Sunday, January 15, 2006

Clause 49

With the global standards of Corporate Governance reaching new levels continously and the need for the companies to maintain a high level of transparency in their processes , the SEBI has issued a directive on the lines of Sarbanes Oxley named Clause 49.

Clause 49 is pretty much on the lines of Sarbanes Oxley Act of 2002 provided by SEC for companies listed on US stock exchanges. According to Clause 49, the top management becomes directly accountable for all financial statements and internal controls of the organization, which is also the bottom line in case of Section 302 of Sarbanes Oxley Act of 2002.

With the Indian capital markets touching new heights and the steep increase in the retail investors taking shareholder confidence to a new high, corporate governance has become all the more relevant today. The significant addition under the revised Clause 49 is CEO and CFO certification on internal controls.
Clause 49 derives its base from the concept of Enterprise Risk Management. ERM is a framework that
  • Establish, document, implement & monitor systems
  • Mitigates operational risks and improves organization performance
  • Sustains business goals
  • Communicates value creation to key stakeholders

Clause 49 was made mandatory for all companies to comply by 31st December 2005. At a very high level, it gives guidelines on the composition of the board of directors and the composition of the audit committee. In addition, it makes necessary for CEOs/CFOs to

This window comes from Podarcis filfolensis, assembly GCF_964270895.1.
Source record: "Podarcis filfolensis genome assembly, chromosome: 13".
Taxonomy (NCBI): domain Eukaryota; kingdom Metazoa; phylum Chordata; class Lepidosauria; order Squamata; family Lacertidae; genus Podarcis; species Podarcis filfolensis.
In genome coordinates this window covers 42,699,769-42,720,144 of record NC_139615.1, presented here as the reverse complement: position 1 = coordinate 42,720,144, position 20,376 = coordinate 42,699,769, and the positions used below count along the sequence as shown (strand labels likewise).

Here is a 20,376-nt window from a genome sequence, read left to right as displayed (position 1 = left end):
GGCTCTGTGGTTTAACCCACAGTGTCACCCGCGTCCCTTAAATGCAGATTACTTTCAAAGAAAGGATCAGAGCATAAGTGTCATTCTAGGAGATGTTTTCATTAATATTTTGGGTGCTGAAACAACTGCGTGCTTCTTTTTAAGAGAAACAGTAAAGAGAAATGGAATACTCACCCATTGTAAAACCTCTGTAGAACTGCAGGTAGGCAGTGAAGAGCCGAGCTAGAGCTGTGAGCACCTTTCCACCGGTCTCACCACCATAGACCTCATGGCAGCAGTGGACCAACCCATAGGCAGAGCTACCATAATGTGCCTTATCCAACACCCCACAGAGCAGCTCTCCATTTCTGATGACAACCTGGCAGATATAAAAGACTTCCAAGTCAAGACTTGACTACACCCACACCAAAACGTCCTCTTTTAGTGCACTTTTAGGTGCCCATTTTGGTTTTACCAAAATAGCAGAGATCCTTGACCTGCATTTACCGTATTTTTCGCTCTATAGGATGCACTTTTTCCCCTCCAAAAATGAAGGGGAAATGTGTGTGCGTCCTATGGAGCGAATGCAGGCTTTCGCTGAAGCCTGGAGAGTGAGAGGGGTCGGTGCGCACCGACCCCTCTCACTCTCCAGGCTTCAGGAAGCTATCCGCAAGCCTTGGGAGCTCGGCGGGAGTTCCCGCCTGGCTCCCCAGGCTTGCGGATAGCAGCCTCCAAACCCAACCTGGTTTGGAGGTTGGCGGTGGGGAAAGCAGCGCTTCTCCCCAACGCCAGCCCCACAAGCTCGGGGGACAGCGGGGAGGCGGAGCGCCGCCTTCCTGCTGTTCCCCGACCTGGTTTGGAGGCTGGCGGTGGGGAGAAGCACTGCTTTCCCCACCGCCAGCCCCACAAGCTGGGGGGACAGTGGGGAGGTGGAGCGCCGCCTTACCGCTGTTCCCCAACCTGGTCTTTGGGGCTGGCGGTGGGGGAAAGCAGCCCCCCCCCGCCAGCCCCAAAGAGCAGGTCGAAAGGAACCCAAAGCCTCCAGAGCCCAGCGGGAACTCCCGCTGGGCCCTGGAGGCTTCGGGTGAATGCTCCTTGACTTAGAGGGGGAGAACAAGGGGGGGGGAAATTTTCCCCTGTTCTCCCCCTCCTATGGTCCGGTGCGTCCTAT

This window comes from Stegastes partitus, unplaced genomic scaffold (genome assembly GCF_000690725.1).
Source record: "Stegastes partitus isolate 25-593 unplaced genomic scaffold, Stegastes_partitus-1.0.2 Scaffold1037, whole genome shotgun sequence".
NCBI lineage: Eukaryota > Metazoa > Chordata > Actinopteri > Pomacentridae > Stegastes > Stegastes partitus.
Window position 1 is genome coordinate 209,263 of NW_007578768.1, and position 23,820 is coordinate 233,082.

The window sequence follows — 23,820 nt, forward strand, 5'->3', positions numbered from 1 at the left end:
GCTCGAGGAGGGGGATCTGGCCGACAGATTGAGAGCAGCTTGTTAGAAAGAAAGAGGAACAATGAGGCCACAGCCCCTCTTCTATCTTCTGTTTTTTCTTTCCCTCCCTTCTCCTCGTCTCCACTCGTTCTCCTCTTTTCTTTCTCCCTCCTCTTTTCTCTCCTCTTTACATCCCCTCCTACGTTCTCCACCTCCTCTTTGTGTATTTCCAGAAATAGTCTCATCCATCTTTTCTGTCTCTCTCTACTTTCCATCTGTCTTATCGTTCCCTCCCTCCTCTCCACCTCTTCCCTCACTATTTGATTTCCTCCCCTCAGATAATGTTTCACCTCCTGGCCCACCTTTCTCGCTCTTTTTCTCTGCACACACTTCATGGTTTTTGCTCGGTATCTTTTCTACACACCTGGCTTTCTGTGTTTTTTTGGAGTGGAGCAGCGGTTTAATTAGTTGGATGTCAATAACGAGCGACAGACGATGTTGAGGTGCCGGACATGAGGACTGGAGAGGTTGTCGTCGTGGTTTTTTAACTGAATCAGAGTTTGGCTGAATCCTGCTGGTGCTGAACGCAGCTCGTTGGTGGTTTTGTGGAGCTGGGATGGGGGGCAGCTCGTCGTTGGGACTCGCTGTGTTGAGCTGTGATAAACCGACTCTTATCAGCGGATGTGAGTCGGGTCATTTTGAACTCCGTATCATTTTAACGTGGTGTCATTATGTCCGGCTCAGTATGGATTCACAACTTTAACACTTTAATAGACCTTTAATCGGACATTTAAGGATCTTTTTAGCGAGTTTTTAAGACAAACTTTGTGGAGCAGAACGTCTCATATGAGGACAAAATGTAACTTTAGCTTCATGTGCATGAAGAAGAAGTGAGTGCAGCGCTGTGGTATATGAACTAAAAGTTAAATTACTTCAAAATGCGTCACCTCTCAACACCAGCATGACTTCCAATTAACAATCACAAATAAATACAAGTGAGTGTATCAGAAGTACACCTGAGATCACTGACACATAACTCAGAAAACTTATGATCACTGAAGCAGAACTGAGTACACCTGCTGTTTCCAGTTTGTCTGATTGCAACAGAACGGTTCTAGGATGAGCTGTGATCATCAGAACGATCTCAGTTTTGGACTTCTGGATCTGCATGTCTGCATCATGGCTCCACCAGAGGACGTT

• Establish and maintain internal controls in their organization
  • Report and certify effectiveness of, deficiencies in and changes to internal controls
  • Disclose to the auditors and audit committee, of discrepancies and deficiencies in internal controls
  • Initiate and implement remediation and risk mitigation towards such deficiencies
The figure below shows the exact meaning of the Clause 49 agreement.

Similar to the implementation of SOX, Clause 49 is also becoming a big project for most of the Indian companies and in a way is allowing them to clean up their processes and standardize them to match the global standards. Looking at Clause 49 only as a regulatory requirement and bringing about a adhoc change in the processes will bring in lot of problems for the enterprises in the future. A strong system of internal controls effected by Clause 49 is very important to ensure that the goals of enterprise risk management are met.

Compliance to Clause 49 gives a huge opportunity for the IT vendors in India to come out with a Indian version of SOX solution. Most of the Tier 1 vendors have been actively involved in the development of the SOX solutions which involved majorly the Risk Management System for many global companies. Technology as in SOX is going to play a very important role in adopting the compliance standard with minimal cost and maximum efficiency.

I hope the Indian firms will keep in mind the problems faced by US firms while in the first year of SOX and even after 3 years the companies are struggling to put the internal controls process in place. Clause 49 is not as big as Sarbanes Oxley but we need to remember that this is only the first step taken by SEBI on the road to effective corporate governance in India.

As someone has said rightly:
"Good Governance is Good Business, even if it costs a bundle. Businesses that have sound corporate governance policies outperform those with weak ones in terms of total shareholder return."

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